This thesis examines the social reality in which indigenous women live and work each day. The author was fully immersed in the Tz’utujil Mayan town of Santiago Atitlán in Guatemala for three months to observe and learn the various ways in which indigenous women are subordinated and oppressed. This fieldwork was an ethnographic endeavor, maintaining meticulous notes of the goings on of the town in order to draw conclusions from the cultural phenomenon of the town. The observations are then linked to the historical oppression and subordination that the Tz’utujil Maya have faced since the Conquest and focuses specifically on how that historical reality plays into the every day lives of present day Tz’utujil women. This thesis finds that the historical and present subordination and exploitation of Tz’utujil women is related to the capitalist world system and the patriarchal worldview. Indigenous women, associated with the raising of children, housework, and keepers of indigenous traditions, are considered a lower class and of lesser value than their male counterparts. This view is directly linked to the capitalist world system that holds wage laborers in higher regard than unpaid house workers.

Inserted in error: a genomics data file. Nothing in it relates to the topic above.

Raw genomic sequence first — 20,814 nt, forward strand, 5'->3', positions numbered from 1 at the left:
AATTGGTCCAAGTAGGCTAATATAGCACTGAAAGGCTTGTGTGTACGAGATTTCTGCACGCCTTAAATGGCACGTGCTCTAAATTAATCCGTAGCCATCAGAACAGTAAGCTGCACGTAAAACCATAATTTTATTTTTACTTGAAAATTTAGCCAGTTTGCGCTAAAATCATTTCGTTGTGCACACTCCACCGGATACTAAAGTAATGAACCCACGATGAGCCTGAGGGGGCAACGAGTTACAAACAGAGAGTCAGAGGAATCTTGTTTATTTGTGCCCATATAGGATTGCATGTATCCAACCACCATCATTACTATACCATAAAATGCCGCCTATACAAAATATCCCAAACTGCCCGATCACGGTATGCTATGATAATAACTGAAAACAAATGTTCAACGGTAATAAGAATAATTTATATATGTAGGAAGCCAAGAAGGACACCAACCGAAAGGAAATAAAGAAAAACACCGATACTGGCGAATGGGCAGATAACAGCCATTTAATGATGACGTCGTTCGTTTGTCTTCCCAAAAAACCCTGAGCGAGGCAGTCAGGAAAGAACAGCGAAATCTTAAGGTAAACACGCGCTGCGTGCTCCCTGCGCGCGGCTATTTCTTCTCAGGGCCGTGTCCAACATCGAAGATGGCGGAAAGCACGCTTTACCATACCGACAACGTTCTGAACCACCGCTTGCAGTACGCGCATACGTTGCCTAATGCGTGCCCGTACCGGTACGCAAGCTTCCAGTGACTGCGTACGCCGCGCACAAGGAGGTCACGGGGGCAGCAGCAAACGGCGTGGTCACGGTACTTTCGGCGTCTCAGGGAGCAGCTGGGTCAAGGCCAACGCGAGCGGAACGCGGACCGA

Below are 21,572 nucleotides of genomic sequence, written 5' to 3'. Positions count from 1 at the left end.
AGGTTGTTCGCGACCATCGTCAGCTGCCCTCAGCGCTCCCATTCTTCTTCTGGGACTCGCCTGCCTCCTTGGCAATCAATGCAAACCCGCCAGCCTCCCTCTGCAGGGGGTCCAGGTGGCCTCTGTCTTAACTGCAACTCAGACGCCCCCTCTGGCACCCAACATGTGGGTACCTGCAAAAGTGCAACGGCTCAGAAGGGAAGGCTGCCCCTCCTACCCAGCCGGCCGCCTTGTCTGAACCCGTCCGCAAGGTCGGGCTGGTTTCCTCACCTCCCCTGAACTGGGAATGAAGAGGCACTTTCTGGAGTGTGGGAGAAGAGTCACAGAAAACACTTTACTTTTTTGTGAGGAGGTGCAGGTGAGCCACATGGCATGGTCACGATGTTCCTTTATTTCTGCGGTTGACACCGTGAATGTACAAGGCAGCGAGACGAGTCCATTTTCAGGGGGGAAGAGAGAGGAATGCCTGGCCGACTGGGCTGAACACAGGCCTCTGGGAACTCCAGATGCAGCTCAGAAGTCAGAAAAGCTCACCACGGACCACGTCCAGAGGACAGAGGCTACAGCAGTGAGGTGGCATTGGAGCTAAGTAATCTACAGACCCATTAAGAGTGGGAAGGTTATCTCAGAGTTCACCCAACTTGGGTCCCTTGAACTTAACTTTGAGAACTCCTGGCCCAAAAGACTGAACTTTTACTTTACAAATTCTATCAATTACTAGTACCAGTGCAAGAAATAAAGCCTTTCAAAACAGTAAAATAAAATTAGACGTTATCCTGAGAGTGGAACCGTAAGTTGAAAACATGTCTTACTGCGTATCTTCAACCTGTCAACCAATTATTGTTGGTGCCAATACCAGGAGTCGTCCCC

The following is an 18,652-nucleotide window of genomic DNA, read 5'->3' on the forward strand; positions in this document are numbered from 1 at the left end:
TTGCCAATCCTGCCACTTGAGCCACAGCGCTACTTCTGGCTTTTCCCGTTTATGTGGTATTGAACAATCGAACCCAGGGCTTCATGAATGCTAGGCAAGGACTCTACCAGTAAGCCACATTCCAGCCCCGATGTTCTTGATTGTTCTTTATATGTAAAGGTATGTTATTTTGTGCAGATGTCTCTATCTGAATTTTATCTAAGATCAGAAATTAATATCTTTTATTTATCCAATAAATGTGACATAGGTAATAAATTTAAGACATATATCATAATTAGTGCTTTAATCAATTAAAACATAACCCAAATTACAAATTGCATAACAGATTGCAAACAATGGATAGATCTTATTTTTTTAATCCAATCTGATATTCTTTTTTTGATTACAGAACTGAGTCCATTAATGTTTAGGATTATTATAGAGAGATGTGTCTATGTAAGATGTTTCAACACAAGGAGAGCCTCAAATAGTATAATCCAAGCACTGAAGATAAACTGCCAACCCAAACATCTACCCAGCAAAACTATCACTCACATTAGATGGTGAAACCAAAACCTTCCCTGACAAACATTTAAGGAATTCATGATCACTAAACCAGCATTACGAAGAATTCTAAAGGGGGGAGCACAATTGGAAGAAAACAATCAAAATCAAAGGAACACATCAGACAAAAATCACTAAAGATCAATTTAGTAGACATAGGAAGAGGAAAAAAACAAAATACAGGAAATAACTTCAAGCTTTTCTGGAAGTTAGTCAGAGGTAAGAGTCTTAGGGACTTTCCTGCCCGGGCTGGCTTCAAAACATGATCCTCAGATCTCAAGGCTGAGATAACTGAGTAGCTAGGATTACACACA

|Commitee:||Cohen, James, Golub, Philip, Perry, Susan|
|School:||The American University of Paris (France)|
|Source:||MAI 58/05M(E), Masters Abstracts International|
|Subjects:||Latin American Studies|
|Keywords:||Historical oppression of indigenous women, Patriarchal capitalist world system and indigenous women, Santiago Atitlan capitalist world system, Subordination of indigenous women, Tz'utujil Mayan women|
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